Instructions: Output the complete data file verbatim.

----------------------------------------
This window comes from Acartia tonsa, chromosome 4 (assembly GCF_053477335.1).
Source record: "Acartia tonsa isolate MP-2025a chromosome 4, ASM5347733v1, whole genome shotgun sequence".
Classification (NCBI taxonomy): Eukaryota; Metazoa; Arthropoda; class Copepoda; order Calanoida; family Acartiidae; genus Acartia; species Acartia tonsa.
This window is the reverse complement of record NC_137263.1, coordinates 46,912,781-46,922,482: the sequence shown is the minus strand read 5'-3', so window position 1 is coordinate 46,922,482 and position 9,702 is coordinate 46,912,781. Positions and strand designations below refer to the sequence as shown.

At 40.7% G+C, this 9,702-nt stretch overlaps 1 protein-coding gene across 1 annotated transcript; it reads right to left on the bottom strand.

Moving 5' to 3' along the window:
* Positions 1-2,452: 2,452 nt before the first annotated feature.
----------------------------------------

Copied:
This window comes from Acartia tonsa, chromosome 4 (assembly GCF_053477335.1).
Source record: "Acartia tonsa isolate MP-2025a chromosome 4, ASM5347733v1, whole genome shotgun sequence".
Classification (NCBI taxonomy): Eukaryota; Metazoa; Arthropoda; class Copepoda; order Calanoida; family Acartiidae; genus Acartia; species Acartia tonsa.
This window is the reverse complement of record NC_137263.1, coordinates 46,912,781-46,922,482: the sequence shown is the minus strand read 5'-3', so window position 1 is coordinate 46,922,482 and position 9,702 is coordinate 46,912,781. Positions and strand designations below refer to the sequence as shown.

At 40.7% G+C, this 9,702-nt stretch overlaps 1 protein-coding gene across 1 annotated transcript; it reads right to left on the bottom strand.

Moving 5' to 3' along the window:
* Positions 1-2,452: 2,452 nt before the first annotated feature.